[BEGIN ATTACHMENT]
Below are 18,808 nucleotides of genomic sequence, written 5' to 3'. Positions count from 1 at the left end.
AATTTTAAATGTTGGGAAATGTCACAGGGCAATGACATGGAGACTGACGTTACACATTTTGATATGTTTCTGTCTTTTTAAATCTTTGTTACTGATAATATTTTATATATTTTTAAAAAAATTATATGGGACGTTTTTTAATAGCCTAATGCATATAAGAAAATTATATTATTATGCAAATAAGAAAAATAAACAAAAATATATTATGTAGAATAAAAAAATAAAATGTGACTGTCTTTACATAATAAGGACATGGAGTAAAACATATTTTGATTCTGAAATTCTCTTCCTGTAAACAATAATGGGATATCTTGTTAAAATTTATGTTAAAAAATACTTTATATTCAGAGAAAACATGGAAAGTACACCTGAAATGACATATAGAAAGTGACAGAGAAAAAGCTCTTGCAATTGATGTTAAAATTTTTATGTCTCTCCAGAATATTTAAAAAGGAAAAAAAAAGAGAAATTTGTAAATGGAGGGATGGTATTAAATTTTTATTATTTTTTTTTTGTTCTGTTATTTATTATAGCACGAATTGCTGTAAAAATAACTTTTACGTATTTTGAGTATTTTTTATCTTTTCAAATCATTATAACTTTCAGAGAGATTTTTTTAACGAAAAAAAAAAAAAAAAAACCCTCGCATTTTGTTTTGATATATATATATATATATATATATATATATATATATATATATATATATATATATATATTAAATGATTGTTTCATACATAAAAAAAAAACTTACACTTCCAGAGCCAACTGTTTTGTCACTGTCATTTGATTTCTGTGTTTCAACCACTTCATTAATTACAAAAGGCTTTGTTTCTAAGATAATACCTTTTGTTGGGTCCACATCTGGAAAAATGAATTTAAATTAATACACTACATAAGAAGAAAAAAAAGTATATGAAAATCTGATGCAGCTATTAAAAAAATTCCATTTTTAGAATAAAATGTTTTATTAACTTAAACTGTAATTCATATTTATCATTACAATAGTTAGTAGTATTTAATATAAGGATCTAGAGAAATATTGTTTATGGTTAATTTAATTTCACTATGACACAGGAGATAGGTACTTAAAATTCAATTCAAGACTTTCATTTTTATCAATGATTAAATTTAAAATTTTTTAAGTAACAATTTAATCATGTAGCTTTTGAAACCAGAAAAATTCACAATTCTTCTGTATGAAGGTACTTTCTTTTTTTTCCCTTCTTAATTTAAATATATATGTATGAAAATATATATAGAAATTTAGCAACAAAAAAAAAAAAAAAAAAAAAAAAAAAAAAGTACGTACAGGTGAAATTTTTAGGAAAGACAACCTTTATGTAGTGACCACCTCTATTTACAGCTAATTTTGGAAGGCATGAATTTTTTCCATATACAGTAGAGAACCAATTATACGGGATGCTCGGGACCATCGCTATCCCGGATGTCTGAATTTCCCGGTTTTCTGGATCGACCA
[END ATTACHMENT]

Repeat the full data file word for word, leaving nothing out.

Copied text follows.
Below are 18,808 nucleotides of genomic sequence, written 5' to 3'. Positions count from 1 at the left end.
AATTTTAAATGTTGGGAAATGTCACAGGGCAATGACATGGAGACTGACGTTACACATTTTGATATGTTTCTGTCTTTTTAAATCTTTGTTACTGATAATATTTTATATATTTTTAAAAAAATTATATGGGACGTTTTTTAATAGCCTAATGCATATAAGAAAATTATATTATTATGCAAATAAGAAAAATAAACAAAAATATATTATGTAGAATAAAAAAATAAAATGTGACTGTCTTTACATAATAAGGACATGGAGTAAAACATATTTTGATTCTGAAATTCTCTTCCTGTAAACAATAATGGGATATCTTGTTAAAATTTATGTTAAAAAATACTTTATATTCAGAGAAAACATGGAAAGTACACCTGAAATGACATATAGAAAGTGACAGAGAAAAAGCTCTTGCAATTGATGTTAAAATTTTTATGTCTCTCCAGAATATTTAAAAAGGAAAAAAAAAGAGAAATTTGTAAATGGAGGGATGGTATTAAATTTTTATTATTTTTTTTTTGTTCTGTTATTTATTATAGCACGAATTGCTGTAAAAATAACTTTTACGTATTTTGAGTATTTTTTATCTTTTCAAATCATTATAACTTTCAGAGAGATTTTTTTAACGAAAAAAAAAAAAAAAAAACCCTCGCATTTTGTTTTGATATATATATATATATATATATATATATATATATATATATATATATATATATATATATTAAATGATTGTTTCATACATAAAAAAAAAACTTACACTTCCAGAGCCAACTGTTTTGTCACTGTCATTTGATTTCTGTGTTTCAACCACTTCATTAATTACAAAAGGCTTTGTTTCTAAGATAATACCTTTTGTTGGGTCCACATCTGGAAAAATGAATTTAAATTAATACACTACATAAGAAGAAAAAAAAGTATATGAAAATCTGATGCAGCTATTAAAAAAATTCCATTTTTAGAATAAAATGTTTTATTAACTTAAACTGTAATTCATATTTATCATTACAATAGTTAGTAGTATTTAATATAAGGATCTAGAGAAATATTGTTTATGGTTAATTTAATTTCACTATGACACAGGAGATAGGTACTTAAAATTCAATTCAAGACTTTCATTTTTATCAATGATTAAATTTAAAATTTTTTAAGTAACAATTTAATCATGTAGCTTTTGAAACCAGAAAAATTCACAATTCTTCTGTATGAAGGTACTTTCTTTTTTTTCCCTTCTTAATTTAAATATATATGTATGAAAATATATATAGAAATTTAGCAACAAAAAAAAAAAAAAAAAAAAAAAAAAAAAAGTACGTACAGGTGAAATTTTTAGGAAAGACAACCTTTATGTAGTGACCACCTCTATTTACAGCTAATTTTGGAAGGCATGAATTTTTTCCATATACAGTAGAGAACCAATTATACGGGATGCTCGGGACCATCGCTATCCCGGATGTCTGAATTTCCCGGTTTTCTGGATCGACCA